Credit Suisse Plans 1,500 More Job Cuts After Loss at Securities Division

Credit Suisse Group AG (CSGN), the second- biggest Swiss bank, said it will cut about 1,500 more jobs and reorganize its securities unit after the division reported its first quarterly loss since 2008.

Credit Suisse fell the most in almost three years in Zurich trading as third-quarter net income of 683 million Swiss francs ($767 million) missed the 979 million-franc mean estimate of 12 analysts surveyed by Bloomberg.

Chief Executive Officer Brady Dougan, who said current volatility in the markets is “similar” to the 2008 crisis, is adding to the 2,000 staff cuts announced in July. That may make it more difficult for the Zurich-based bank to compete with larger rivals amid the European sovereign debt crisis and as the global economic slowdown crimps investment-banking revenue.

“The bank is trying to resolve its earnings problems by aggressive downsizing,” said Dirk Becker, a Frankfurt-based analyst at Kepler Capital Markets. “It’s very difficult to achieve as once you fall out of the competition with the biggest investment banks it gets harder to attract good people even in areas the company wants to keep. Rivals will be happy.”

Credit Suisse dropped as much as 10 percent, the biggest intraday decline since December 2008, and was down 8.2 percent at 23.51 francs as of 11:37 a.m. in Zurich. The stock is down 35 percent this year, compared with 30 percent declines at larger rival UBS AG and the 46-company Bloomberg Europe Banks and Financial Services Index.

Investment-Banking Loss

Credit Suisse’s investment bank reported a pretax loss of 190 million francs for the quarter, compared with a profit of 395 million francs in the year-earlier period. Earnings at the private bank slumped 78 percent to 183 million francs after the company made 478 million francs of litigation provisions for tax settlements in Germany and the U.S. Asset management profit fell 32 percent to 92 million francs.

“We believe subdued economic growth and the low interest rate environment and increased regulation that we are seeing may persist for an extended period,” Dougan said in a statement. “We may well continue to see continued low levels of client activity and a volatile trading environment.”

Credit Suisse’s job cuts will reduce the bank’s total headcount by almost 7 percent from the current 50,700 by the end of 2013. That will save about 2 billion francs in annual costs, the bank said. While the cuts will be spread across the group, the private bank will be less affected, Chief Financial Officer David Mathers told reporters on a conference call.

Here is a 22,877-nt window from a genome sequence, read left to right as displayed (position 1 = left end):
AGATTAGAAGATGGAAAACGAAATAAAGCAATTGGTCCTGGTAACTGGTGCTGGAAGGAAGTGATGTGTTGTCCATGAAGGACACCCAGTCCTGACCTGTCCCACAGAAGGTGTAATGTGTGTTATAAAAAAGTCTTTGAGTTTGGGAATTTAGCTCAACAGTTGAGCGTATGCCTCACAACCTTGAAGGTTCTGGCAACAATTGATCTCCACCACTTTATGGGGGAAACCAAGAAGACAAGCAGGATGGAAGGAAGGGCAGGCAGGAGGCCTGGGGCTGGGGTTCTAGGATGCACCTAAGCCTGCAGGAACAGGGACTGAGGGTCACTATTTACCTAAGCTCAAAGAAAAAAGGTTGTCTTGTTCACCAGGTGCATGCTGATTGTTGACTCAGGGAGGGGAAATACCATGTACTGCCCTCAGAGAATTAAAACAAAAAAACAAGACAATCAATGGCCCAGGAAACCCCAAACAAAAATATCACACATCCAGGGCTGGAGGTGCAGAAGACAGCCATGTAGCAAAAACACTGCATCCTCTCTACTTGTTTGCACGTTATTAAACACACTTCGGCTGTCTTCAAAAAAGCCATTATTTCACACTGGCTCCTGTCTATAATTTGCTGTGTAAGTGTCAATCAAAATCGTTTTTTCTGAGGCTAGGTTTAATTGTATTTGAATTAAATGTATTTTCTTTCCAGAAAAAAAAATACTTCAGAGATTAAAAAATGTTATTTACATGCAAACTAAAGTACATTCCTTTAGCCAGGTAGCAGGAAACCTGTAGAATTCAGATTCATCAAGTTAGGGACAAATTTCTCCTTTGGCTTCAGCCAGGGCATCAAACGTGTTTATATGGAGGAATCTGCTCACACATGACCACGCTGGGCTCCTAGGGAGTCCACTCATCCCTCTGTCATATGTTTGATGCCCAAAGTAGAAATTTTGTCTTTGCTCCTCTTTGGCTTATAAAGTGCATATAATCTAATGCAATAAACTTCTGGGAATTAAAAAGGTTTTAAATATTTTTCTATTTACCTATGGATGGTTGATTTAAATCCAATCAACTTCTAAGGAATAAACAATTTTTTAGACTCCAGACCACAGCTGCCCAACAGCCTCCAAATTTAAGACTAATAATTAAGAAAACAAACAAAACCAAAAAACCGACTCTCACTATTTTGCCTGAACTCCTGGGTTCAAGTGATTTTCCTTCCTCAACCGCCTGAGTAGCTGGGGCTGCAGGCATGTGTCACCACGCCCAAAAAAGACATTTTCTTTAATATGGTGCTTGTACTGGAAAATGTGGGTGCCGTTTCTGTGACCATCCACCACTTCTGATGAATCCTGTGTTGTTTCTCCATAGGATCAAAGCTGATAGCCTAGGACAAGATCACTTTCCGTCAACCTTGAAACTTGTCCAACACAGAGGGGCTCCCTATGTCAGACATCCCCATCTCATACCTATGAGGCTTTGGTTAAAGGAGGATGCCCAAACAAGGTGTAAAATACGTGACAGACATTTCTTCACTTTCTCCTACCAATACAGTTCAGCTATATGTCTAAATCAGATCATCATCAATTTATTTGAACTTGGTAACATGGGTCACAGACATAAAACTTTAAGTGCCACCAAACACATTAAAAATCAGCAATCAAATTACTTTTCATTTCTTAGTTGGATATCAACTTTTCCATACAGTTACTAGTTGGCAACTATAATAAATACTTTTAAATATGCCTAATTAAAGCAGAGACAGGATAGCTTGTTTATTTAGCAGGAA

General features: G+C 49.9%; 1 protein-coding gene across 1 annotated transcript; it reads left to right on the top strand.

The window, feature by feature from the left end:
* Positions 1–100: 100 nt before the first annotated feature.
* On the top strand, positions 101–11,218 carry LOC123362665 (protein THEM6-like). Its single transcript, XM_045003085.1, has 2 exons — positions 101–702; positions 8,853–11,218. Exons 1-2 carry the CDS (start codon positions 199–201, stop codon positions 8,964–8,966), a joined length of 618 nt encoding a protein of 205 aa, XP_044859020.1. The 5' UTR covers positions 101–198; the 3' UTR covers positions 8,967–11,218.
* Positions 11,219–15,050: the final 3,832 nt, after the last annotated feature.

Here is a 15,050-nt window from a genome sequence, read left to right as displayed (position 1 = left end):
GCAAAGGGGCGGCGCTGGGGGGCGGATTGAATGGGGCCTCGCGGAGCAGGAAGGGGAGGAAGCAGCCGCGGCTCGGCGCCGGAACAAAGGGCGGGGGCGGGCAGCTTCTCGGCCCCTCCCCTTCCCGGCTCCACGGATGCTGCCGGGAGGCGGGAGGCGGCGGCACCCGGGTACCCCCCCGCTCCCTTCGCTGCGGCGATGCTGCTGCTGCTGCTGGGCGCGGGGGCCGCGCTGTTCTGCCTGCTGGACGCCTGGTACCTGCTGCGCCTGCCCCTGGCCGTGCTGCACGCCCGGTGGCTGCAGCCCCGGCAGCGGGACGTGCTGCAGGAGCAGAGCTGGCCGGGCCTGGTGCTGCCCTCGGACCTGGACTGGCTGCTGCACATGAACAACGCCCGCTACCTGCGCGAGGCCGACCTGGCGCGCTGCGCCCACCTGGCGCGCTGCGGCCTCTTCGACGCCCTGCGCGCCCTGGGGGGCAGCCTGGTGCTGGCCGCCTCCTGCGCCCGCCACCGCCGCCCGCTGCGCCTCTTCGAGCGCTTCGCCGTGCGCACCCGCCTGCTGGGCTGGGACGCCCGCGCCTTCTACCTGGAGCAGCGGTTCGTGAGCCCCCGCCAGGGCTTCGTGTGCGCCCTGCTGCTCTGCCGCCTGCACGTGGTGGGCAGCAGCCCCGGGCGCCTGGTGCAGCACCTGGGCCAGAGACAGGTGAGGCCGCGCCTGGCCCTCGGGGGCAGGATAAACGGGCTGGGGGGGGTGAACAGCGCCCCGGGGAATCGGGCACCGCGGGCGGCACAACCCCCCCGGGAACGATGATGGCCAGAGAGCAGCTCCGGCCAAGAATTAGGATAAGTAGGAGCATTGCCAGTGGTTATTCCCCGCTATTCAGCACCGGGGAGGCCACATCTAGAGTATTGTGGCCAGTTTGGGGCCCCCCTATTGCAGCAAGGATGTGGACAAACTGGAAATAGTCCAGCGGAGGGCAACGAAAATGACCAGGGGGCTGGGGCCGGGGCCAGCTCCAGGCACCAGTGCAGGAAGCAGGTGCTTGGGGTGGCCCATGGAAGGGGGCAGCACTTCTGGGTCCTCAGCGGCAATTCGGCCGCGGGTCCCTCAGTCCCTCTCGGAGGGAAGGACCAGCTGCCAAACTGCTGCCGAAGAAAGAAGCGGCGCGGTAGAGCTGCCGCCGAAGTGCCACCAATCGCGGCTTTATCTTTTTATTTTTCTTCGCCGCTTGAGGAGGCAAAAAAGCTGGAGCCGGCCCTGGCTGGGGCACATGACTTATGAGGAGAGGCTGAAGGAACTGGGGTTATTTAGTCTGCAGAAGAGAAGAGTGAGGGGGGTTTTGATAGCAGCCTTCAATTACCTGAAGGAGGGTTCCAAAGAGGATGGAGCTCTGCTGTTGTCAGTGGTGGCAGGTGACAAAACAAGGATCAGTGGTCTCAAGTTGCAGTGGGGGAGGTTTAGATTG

Market Volatility

Credit Suisse had added about 4,000 employees since the beginning of 2009, including staff at the investment bank, to try to gain a bigger market share after surviving the subprime crisis with lower losses than some peers. The bank increased its target for cutting risk-weighted assets by 57 percent.

Compared to 2008, “the volatility in the markets is similar in terms of the fact that people are taking a much more conservative approach to how they actually conduct themselves in financial matters,” Dougan said in an interview. “We need to have a period of more stability before we can get the markets and players in the markets acting in a more consistent way.”

UBS and Deutsche Bank AG, the biggest bank in Germany, last week signaled more jobs may be at risk amid demands for more capital and as a deteriorating global economy hurts investment- banking revenue.

Targets Scrapped

Deutsche Bank Chief Financial Officer Stefan Krause said Oct. 25 the Frankfurt-based lender will continue to adjust its “platform” if the challenging environment persists after announcing 500 job cuts earlier that month. His UBS counterpart Tom Naratil said in an interview the same day that a reorganization of the investment bank, which the Zurich-based company plans to announce on Nov. 17, may lead to a lower headcount at the unit.

Dougan cut Credit Suisse’s profitability goal in February, blaming stricter capital requirements, and now aims for a return on equity of more than 15 percent over the next three to five years, down from a previous goal of more than 18 percent. Tougher rules from the Basel Committee on Banking Supervision and Swiss regulators will require the bank to hoard more capital for its securities business.